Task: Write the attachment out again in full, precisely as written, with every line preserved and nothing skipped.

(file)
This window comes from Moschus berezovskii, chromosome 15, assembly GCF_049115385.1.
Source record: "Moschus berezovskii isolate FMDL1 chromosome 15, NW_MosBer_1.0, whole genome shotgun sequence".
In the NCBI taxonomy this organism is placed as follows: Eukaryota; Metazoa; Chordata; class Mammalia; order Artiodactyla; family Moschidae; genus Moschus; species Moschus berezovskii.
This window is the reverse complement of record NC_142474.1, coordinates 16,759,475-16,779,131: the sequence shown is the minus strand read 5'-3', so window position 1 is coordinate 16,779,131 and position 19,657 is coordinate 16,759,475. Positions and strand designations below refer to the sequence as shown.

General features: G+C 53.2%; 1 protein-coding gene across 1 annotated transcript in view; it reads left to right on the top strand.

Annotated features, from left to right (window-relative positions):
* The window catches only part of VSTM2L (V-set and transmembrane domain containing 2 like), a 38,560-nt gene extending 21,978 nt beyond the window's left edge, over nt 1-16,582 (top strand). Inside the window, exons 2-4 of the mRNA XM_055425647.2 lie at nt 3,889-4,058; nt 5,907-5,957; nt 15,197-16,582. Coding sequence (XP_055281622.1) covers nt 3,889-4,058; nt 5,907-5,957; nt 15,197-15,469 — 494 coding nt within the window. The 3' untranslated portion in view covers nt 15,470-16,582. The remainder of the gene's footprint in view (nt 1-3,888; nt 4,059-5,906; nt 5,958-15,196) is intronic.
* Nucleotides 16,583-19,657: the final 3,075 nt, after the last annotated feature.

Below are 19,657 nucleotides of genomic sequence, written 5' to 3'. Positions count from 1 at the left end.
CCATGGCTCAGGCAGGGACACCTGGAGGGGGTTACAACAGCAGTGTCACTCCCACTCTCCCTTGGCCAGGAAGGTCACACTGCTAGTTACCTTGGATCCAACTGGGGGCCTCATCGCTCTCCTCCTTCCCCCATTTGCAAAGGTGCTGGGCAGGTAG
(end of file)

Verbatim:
This window comes from Moschus berezovskii, chromosome 15, assembly GCF_049115385.1.
Source record: "Moschus berezovskii isolate FMDL1 chromosome 15, NW_MosBer_1.0, whole genome shotgun sequence".
In the NCBI taxonomy this organism is placed as follows: Eukaryota; Metazoa; Chordata; class Mammalia; order Artiodactyla; family Moschidae; genus Moschus; species Moschus berezovskii.
This window is the reverse complement of record NC_142474.1, coordinates 16,759,475-16,779,131: the sequence shown is the minus strand read 5'-3', so window position 1 is coordinate 16,779,131 and position 19,657 is coordinate 16,759,475. Positions and strand designations below refer to the sequence as shown.

General features: G+C 53.2%; 1 protein-coding gene across 1 annotated transcript in view; it reads left to right on the top strand.

Annotated features, from left to right (window-relative positions):
* The window catches only part of VSTM2L (V-set and transmembrane domain containing 2 like), a 38,560-nt gene extending 21,978 nt beyond the window's left edge, over nt 1-16,582 (top strand). Inside the window, exons 2-4 of the mRNA XM_055425647.2 lie at nt 3,889-4,058; nt 5,907-5,957; nt 15,197-16,582. Coding sequence (XP_055281622.1) covers nt 3,889-4,058; nt 5,907-5,957; nt 15,197-15,469 — 494 coding nt within the window. The 3' untranslated portion in view covers nt 15,470-16,582. The remainder of the gene's footprint in view (nt 1-3,888; nt 4,059-5,906; nt 5,958-15,196) is intronic.
* Nucleotides 16,583-19,657: the final 3,075 nt, after the last annotated feature.

Below are 19,657 nucleotides of genomic sequence, written 5' to 3'. Positions count from 1 at the left end.
CCATGGCTCAGGCAGGGACACCTGGAGGGGGTTACAACAGCAGTGTCACTCCCACTCTCCCTTGGCCAGGAAGGTCACACTGCTAGTTACCTTGGATCCAACTGGGGGCCTCATCGCTCTCCTCCTTCCCCCATTTGCAAAGGTGCTGGGCAGGTAG